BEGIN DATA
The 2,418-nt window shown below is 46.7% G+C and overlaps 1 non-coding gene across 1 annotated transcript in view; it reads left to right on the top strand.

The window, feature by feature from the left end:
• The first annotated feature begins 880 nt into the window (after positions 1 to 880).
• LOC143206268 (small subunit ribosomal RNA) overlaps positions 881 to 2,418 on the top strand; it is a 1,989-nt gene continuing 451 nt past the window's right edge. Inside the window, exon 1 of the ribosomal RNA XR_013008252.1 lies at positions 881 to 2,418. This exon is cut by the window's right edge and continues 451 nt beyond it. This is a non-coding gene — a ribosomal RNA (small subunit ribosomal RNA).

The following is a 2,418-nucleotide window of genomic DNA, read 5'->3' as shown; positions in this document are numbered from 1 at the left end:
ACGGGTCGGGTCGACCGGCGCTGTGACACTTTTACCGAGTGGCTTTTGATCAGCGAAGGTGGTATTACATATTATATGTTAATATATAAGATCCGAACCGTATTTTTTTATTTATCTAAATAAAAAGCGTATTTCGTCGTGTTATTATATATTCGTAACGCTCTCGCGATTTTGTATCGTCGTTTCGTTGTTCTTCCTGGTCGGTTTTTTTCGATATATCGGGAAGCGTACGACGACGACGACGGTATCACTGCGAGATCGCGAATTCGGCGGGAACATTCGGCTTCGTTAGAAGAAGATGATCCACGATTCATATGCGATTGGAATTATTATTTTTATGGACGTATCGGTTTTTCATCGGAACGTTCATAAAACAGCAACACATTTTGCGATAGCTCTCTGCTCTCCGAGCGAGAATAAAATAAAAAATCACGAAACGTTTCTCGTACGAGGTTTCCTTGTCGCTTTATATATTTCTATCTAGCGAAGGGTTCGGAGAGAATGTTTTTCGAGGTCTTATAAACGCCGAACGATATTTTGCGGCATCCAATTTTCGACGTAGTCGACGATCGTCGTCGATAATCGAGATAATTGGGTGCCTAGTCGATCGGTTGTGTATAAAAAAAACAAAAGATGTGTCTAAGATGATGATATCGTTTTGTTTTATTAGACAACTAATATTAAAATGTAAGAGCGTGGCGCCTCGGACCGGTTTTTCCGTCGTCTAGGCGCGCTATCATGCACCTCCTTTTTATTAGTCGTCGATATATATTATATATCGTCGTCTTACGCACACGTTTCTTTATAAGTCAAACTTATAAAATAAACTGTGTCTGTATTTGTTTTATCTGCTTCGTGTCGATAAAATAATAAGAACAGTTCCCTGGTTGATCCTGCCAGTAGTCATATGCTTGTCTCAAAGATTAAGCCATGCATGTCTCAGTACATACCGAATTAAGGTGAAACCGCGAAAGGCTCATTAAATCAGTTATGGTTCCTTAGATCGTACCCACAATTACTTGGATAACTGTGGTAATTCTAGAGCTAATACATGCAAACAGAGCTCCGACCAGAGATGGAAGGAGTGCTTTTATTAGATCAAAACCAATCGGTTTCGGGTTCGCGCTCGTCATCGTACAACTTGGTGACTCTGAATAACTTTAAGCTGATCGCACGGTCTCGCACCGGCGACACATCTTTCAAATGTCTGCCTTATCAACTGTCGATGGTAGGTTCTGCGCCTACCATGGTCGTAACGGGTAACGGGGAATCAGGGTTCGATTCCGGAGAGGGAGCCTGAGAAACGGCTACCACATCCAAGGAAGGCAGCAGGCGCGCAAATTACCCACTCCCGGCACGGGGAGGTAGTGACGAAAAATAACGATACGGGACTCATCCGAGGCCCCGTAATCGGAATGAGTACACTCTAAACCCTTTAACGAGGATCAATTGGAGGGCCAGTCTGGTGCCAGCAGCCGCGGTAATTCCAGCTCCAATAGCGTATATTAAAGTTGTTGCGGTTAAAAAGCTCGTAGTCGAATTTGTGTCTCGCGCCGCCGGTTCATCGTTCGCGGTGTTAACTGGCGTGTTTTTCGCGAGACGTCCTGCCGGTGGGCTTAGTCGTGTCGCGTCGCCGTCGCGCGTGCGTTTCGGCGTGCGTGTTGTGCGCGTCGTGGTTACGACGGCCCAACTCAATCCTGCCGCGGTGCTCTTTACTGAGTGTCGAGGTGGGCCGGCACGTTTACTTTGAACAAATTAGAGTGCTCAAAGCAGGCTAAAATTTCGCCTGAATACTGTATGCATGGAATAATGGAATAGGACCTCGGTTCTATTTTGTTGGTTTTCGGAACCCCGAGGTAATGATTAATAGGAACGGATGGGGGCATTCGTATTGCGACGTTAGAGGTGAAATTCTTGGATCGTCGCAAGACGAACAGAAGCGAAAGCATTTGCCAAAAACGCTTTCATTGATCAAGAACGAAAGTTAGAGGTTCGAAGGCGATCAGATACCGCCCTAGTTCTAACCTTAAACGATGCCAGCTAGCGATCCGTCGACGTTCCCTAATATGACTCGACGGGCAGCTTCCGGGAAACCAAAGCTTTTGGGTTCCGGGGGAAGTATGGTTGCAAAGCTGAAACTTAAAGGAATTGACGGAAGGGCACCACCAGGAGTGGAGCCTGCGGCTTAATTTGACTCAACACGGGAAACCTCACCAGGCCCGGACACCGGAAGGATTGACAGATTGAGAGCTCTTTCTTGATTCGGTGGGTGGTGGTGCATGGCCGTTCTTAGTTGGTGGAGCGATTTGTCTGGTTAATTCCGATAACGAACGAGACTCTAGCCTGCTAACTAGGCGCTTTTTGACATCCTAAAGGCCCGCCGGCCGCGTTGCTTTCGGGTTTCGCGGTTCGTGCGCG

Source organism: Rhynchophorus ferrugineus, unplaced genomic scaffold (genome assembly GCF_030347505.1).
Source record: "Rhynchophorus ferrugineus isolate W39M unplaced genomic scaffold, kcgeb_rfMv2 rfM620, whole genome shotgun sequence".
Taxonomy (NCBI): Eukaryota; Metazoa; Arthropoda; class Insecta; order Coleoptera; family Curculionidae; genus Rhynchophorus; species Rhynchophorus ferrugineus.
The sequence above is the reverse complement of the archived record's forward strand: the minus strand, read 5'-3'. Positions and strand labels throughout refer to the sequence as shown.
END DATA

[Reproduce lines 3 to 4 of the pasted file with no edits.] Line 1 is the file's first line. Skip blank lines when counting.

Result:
• The first annotated feature begins 880 nt into the window (after positions 1 to 880).
• LOC143206268 (small subunit ribosomal RNA) overlaps positions 881 to 2,418 on the top strand; it is a 1,989-nt gene continuing 451 nt past the window's right edge. Inside the window, exon 1 of the ribosomal RNA XR_013008252.1 lies at positions 881 to 2,418. This exon is cut by the window's right edge and continues 451 nt beyond it. This is a non-coding gene — a ribosomal RNA (small subunit ribosomal RNA).